BROWN: All right. Stephanie, let's talk about the victims here. Do you have any updates on them? How the surviving victims are doing and about those deceased from the rampage?

ELAM: We don't have information more about the survivors. About the victims, we do know that there was one man, a man in his 60s who was shot in an SUV. He died. The passenger in his car also hospitalized on life support.

That much we do know. But beyond that we don't have anymore information. And, you know, it's still very early here in Santa Monica. As daybreaks we're hoping to get more information from the police.

BROWN: All right. Yes, you're right. Only 5:00 a.m. out there.

Stephanie Elam, thank you so much for that update. We appreciate it.

BROWN: The crane operator accused of causing the deadly building collapse in Philadelphia is expected to appear in court this morning.

Forty-two-year-old Sean Benschop covered his face, as you right here, as he was taken into custody yesterday. He faces six counts of involuntary manslaughter and 13 counts of reckless endangerment charges for Wednesday's collapse that left six dead and 13 injured.

A law enforcement source tells CNN Benschop had traces of marijuana and pain medication in his blood after the collapse. But his attorney says he was not high.


DAINE GREY, ATTORNEY FOR ACCUSED CRANE OPERATOR: He and his family are extremely sympathetic and remorseful with respect to what happened. This was an accident, but Mr. Benschop is not responsible and we believe that in time, the facts will show that he is not responsible.


BROWN: We've also learned Benschop had a cast on his right arm while operating a crane to tear down a vacant building when a wall collapsed onto an adjacent Salvation Army thrift store.

Keeping secrets is essential to the government. But in the Obama administration, though, secrets keep getting out, like the NSA data mining program, which came to light this past week because of a leak.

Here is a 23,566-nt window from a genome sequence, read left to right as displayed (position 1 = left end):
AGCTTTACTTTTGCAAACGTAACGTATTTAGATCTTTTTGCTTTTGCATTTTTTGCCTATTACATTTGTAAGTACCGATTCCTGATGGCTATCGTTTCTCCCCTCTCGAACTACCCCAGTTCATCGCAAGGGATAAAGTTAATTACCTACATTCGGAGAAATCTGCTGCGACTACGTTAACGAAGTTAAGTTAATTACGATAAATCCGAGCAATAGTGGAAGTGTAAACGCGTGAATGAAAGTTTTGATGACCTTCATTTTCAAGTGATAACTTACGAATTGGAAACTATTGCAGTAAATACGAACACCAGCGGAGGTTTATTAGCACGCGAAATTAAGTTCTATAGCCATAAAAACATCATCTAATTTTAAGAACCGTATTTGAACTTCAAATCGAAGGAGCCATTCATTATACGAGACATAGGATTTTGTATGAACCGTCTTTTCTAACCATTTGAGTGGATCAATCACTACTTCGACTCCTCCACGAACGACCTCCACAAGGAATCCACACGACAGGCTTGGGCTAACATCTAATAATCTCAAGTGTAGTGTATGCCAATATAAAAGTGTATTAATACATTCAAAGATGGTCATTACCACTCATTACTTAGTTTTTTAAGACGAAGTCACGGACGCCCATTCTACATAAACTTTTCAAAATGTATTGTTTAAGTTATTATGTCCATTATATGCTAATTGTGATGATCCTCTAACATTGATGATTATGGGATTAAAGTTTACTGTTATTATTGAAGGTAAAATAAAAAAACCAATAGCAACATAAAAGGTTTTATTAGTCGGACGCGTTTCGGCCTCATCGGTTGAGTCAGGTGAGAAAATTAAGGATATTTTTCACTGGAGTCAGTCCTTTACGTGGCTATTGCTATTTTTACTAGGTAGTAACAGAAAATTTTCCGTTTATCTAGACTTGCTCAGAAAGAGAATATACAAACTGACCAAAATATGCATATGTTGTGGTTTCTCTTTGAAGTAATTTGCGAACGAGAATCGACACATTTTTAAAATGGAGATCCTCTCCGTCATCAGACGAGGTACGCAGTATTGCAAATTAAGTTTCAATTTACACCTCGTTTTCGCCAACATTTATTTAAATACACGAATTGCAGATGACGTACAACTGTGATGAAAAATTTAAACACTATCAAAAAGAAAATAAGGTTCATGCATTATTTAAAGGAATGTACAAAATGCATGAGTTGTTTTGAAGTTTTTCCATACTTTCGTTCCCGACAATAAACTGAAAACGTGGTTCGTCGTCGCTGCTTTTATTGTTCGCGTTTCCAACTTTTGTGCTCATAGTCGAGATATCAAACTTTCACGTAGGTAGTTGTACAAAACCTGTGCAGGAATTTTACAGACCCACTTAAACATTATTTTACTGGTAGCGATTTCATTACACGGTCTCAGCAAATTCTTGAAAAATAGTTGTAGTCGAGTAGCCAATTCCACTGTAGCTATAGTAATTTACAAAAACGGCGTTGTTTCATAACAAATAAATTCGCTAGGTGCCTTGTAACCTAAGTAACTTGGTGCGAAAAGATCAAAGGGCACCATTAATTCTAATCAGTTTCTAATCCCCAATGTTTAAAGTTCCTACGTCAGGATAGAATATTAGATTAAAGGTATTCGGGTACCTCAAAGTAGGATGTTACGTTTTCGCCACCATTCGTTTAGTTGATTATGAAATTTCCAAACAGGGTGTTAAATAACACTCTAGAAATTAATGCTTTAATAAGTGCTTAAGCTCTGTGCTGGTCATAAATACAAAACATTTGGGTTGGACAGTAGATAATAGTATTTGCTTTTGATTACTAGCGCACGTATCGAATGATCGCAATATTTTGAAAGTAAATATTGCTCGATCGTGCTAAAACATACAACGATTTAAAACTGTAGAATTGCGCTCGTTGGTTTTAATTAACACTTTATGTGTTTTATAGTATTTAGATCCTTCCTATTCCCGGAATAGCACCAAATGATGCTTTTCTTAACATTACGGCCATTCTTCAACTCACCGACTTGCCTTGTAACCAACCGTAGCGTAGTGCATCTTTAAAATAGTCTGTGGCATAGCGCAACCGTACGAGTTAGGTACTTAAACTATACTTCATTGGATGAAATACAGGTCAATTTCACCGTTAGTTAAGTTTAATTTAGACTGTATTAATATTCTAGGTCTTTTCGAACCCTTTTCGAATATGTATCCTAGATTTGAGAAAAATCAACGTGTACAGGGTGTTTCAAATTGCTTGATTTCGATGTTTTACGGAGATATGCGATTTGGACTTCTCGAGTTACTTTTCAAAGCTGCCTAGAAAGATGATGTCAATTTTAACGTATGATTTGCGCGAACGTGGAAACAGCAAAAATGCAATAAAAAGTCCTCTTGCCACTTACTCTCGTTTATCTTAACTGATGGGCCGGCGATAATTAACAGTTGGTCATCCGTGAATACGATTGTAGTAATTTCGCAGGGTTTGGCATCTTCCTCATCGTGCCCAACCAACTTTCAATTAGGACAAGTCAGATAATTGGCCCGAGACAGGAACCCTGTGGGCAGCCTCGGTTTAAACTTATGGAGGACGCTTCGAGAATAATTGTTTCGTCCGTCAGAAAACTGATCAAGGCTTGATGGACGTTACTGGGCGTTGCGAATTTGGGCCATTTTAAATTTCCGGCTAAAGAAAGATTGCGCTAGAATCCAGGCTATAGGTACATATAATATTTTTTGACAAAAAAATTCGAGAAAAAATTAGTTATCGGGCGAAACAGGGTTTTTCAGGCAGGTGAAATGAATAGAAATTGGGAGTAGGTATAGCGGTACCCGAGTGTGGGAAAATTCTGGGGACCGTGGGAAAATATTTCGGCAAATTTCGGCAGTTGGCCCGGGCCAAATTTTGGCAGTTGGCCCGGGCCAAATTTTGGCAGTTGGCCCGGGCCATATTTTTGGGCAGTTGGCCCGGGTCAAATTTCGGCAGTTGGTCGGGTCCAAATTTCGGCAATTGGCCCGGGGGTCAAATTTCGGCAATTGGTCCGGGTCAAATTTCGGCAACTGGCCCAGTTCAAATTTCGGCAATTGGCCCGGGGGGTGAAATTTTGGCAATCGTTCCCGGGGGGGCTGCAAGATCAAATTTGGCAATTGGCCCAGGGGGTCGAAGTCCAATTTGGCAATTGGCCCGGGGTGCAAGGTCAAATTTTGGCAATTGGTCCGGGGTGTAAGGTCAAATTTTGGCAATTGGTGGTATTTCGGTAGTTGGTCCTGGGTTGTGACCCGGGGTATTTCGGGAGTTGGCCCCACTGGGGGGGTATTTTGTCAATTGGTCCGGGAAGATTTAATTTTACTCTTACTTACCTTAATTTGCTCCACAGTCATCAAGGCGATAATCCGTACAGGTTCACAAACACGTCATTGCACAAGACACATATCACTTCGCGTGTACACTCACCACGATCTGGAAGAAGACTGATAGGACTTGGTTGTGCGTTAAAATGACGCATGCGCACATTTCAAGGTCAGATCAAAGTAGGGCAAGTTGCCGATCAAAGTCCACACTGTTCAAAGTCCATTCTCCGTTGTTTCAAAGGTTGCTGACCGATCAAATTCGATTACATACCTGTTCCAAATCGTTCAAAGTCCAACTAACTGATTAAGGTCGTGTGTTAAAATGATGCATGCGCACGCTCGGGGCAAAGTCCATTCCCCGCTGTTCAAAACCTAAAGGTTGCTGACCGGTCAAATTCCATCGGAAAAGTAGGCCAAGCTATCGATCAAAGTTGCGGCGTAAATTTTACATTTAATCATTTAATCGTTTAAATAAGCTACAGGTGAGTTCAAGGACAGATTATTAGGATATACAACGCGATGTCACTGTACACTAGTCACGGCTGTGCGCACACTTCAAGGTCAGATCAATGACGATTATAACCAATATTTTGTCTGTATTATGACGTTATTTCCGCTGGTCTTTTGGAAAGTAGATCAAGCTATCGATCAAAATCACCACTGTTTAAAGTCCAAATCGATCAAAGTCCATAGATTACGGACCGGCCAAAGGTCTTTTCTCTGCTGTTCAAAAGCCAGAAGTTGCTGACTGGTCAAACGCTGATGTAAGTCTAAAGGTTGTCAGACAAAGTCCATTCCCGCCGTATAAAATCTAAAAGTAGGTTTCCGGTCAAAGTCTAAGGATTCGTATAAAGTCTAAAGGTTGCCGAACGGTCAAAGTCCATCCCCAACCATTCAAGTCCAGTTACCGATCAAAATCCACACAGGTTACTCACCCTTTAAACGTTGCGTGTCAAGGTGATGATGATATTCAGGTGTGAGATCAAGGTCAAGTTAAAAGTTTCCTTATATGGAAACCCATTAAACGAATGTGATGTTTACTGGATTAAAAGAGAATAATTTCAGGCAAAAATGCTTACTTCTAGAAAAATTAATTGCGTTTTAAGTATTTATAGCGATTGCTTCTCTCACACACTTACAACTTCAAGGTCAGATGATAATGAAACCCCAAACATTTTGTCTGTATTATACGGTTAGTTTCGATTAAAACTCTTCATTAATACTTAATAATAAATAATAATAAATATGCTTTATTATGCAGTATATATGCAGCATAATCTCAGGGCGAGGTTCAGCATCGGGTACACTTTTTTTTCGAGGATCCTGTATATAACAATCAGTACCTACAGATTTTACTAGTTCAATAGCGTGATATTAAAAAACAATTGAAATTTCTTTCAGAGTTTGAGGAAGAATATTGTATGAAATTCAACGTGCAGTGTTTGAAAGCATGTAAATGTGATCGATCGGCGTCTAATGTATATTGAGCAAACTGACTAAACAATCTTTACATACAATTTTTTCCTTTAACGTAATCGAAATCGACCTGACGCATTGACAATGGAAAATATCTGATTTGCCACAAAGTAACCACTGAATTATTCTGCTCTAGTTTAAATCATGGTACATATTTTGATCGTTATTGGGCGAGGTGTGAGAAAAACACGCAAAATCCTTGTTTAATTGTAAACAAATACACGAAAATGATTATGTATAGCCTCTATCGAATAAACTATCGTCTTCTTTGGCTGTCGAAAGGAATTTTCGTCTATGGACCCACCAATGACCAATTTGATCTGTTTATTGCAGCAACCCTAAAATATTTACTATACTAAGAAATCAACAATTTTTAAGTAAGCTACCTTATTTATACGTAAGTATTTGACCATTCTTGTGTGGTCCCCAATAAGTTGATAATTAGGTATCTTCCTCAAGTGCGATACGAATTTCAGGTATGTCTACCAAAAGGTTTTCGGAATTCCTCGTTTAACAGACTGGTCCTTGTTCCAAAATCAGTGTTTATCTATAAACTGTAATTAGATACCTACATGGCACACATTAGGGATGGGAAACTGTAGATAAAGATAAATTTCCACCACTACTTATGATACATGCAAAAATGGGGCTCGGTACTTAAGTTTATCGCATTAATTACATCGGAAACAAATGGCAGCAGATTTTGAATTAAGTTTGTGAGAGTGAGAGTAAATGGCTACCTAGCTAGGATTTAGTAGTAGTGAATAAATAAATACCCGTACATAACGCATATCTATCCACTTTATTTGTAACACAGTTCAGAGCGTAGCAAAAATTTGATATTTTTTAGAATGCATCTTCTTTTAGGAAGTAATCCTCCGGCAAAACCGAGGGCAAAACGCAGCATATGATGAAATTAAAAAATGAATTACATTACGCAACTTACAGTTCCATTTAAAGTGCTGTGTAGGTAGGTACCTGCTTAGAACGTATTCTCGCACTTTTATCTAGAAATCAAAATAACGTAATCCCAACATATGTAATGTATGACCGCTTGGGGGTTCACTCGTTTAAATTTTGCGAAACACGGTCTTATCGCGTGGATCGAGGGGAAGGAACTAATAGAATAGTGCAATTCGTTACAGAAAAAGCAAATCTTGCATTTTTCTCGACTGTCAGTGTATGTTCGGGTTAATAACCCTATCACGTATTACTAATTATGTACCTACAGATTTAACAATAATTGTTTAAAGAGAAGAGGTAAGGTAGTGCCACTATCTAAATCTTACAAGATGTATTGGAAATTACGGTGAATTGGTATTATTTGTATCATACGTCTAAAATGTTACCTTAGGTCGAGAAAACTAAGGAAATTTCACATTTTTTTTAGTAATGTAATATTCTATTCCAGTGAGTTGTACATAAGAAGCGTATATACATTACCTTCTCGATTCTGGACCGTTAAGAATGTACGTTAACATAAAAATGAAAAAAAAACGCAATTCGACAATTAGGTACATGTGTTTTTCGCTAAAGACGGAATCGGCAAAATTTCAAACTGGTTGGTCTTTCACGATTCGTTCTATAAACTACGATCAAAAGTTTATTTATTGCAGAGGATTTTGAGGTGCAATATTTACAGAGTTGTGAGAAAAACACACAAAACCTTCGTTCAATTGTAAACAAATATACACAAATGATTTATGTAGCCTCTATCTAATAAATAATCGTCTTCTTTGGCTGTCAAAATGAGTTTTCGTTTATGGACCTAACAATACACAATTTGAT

BARACK OBAMA, PRESIDENT OF THE UNITED STATES: I don't -- I don't welcome leaks because there's a reason why these programs are classified. You know, I think -- I think that there is a suggestion that somehow any classified program is a, quote/unquote, "secret program" which means it's somehow suspicious. But the fact of the matter is, in our modern history there are a whole range of programs that have been classified.


BROWN: Well, just a reminder the NSA's phone tracking program had been going on for several years and Congress knew about it. It's not the biggest, just the latest leak to hamstring the Obama administration. The White House is launching an investigation to find out how that secret got out.


BEN RHODES, DEPUTY NATIONAL SECURITY ADVISER: What we're focused on doing right now, and you see this in the DNI statement., is frankly doing an assessment to the damage that's being done to the U.S. national security by the revelation of this information, which is necessarily secret because the United States needs to be able to conduct intelligence activities without those methods being revealed to the world.

So, currently, there's a review underway to understand what potential damage may be done. As it relates to any potential investigations, we're still in the early stages of this. Obviously, the Justice Department would have to be involved in that. So, this is something that I think will be addressed in the coming days by the Justice Department of the intelligence community in consultation with, you know, the full inner agency that's been effected by these very disturbing leaks of national security information.


BROWN: Of course, leaks are nothing new for the administration. Just a couple weeks ago, the administration was getting heat over their search of the phone records of some "Associated Press" reporters. That was part of an investigation, looking into details of how a foiled terror plot were revealed. Attorney General Eric Holder said the information getting out put the American people at risk.

And then there's that Jim Rosen case. He's the journalist who reported on a failed plot targeting the Iranian government. That information was leaked from a CIA source.

And just this past week, we saw the start of the court-martial of Private Bradley Manning. Manning is accused of leaking thousands of documents to WikiLeaks.

All are more troubling to the administration, and that's why, as the "USA Today" reported, that the Justice Department has launched more leak-related criminal cases than all of the other administrations combined. But has that hurt the president in the eyes of the American people? You be the judge of this.